Self-love is a much sought after concept. Many insecure people see it as a goal for themselves, others need therapy to achieve loving themselves. Others feel it necessary to change aspects of themselves to enjoy who they are. However, there is a far opposite end of the spectrum of insecurity- a rarely talked about issue, but a crucial one nonetheless. Is too much self love an issue in today's world?
In the society of this day and age, there has been a much-needed increase in acceptance. No matter who you choose to be or what you want to look like, there is a community of people who will respect that, for good or bad. Most would see this as a good thing: repressed communities having a voice, equality being strived for, and people being accepted regardless of identity or appearance.
According to Dr. Jean Twenge and critic Dr. Jeffrey Arnett, however, this is a bad thing for today’s young people. There is a growing population of people becoming helplessly self- absorbed to a point of having no compassion for others. Like Narcissus himself, falling helplessly in love with his own reflection, with the platform of social media to further breed self-entitlement, many teens and young adults are developing Narcissistic Personality Disorder (NPD).
This is a disorder which is found most commonly in men, and characterized by extremely exaggerated feelings of self importance, the craving for others’ admiration, and an obvious lack of empathy.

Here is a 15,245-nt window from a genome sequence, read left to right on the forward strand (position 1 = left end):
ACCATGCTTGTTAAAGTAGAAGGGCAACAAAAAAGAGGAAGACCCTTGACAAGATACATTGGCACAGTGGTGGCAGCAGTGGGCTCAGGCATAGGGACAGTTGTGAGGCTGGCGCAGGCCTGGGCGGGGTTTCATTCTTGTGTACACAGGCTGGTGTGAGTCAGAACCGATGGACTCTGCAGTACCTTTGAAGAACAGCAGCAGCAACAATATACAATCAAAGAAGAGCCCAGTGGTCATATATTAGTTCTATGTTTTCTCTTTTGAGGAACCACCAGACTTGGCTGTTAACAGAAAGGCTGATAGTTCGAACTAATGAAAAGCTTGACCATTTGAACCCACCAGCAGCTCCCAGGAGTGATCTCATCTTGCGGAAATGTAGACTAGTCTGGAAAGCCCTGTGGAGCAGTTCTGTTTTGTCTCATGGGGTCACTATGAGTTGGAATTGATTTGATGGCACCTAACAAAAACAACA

As Dr. Twenge says, “In a nationally representative sample of 35,000 people, three times as many Americans in their 20s (compared to those in their 60s) experiences narcissistic personality disorder”.
This disorder is still rather uncommon- however, the personality trait of narcissism is massively popular, and makes a more strong appearance in cultures that value individualism and self-love. Sound familiar? While the US’ emphasis on being yourself seems wonderful on the outside, it has become a breeding ground for people to develop narcissistic traits. Dr. Twenge and Dr. Arnett have been working with data from the Narcissistic Personality Inventory, a short test that measures narcissism, to prove links between extreme narcissism and social media and the influencers that populate it, as well as using generational differences to determine root causes to increasing self- centrism in today's youth.
As a high school student with a presence on social media, it is easy to see and identify people who think themselves above everyone else. I see less of an issue in this school, due likely to small town attitudes and an overall indifference to being popular, but before I moved to Yarmouth, things were different. Even in middle school, life was a popularity contest. If you didn't have at least 25 people at your birthday party, you were not cool. If you didn't "date" someone before the fifth grade, you were lame. If you didn't post snapchat selfies in middle school, and especially if they didn't get many likes, you were shunned. In areas like that, where being cookie cutter popular clones of one another was the expectation, narcissism grows.
I'm sure you, reader, can identify one person (if not dozens more) you've known that thinks they're above everyone else. Social media influencers known to edit their photos so they get more likes? A person too cool to hang out with some of your friends? Someone you see constantly taking photos of themselves and making themselves into the center of attention?
As narcissism is slowly becoming the norm, and the sides of the self love/ self hatred spectrum are growing ever distant from each other, it may be time for America to discover a lesson in humility.
References (in APA)